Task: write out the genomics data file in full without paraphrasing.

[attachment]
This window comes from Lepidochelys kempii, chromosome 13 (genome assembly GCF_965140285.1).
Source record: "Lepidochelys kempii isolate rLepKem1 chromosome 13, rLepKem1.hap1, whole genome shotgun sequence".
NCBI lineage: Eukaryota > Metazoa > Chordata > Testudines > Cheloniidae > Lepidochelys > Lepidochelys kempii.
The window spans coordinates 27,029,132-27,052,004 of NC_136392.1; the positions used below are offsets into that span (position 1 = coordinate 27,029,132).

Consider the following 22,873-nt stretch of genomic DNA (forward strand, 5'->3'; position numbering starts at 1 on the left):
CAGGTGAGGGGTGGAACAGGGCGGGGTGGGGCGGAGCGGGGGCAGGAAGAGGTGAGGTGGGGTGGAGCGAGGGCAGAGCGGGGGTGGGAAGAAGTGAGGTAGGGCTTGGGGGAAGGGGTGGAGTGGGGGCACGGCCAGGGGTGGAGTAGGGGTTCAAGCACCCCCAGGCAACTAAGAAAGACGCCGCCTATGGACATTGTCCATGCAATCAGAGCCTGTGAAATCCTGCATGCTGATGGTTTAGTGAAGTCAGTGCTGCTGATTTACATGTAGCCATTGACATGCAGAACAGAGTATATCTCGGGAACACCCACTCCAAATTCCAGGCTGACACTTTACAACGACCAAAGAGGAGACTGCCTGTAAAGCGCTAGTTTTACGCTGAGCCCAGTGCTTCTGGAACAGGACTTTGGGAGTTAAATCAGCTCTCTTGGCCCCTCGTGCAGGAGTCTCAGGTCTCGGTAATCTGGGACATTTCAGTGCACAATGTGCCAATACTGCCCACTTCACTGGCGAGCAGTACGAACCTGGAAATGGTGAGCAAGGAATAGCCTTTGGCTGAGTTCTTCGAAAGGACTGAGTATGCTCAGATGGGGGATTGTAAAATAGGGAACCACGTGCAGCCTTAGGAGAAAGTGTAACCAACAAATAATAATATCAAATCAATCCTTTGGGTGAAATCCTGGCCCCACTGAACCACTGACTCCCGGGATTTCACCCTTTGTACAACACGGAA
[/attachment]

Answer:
This window comes from Lepidochelys kempii, chromosome 13 (genome assembly GCF_965140285.1).
Source record: "Lepidochelys kempii isolate rLepKem1 chromosome 13, rLepKem1.hap1, whole genome shotgun sequence".
NCBI lineage: Eukaryota > Metazoa > Chordata > Testudines > Cheloniidae > Lepidochelys > Lepidochelys kempii.
The window spans coordinates 27,029,132-27,052,004 of NC_136392.1; the positions used below are offsets into that span (position 1 = coordinate 27,029,132).

Consider the following 22,873-nt stretch of genomic DNA (forward strand, 5'->3'; position numbering starts at 1 on the left):
CAGGTGAGGGGTGGAACAGGGCGGGGTGGGGCGGAGCGGGGGCAGGAAGAGGTGAGGTGGGGTGGAGCGAGGGCAGAGCGGGGGTGGGAAGAAGTGAGGTAGGGCTTGGGGGAAGGGGTGGAGTGGGGGCACGGCCAGGGGTGGAGTAGGGGTTCAAGCACCCCCAGGCAACTAAGAAAGACGCCGCCTATGGACATTGTCCATGCAATCAGAGCCTGTGAAATCCTGCATGCTGATGGTTTAGTGAAGTCAGTGCTGCTGATTTACATGTAGCCATTGACATGCAGAACAGAGTATATCTCGGGAACACCCACTCCAAATTCCAGGCTGACACTTTACAACGACCAAAGAGGAGACTGCCTGTAAAGCGCTAGTTTTACGCTGAGCCCAGTGCTTCTGGAACAGGACTTTGGGAGTTAAATCAGCTCTCTTGGCCCCTCGTGCAGGAGTCTCAGGTCTCGGTAATCTGGGACATTTCAGTGCACAATGTGCCAATACTGCCCACTTCACTGGCGAGCAGTACGAACCTGGAAATGGTGAGCAAGGAATAGCCTTTGGCTGAGTTCTTCGAAAGGACTGAGTATGCTCAGATGGGGGATTGTAAAATAGGGAACCACGTGCAGCCTTAGGAGAAAGTGTAACCAACAAATAATAATATCAAATCAATCCTTTGGGTGAAATCCTGGCCCCACTGAACCACTGACTCCCGGGATTTCACCCTTTGTACAACACGGAA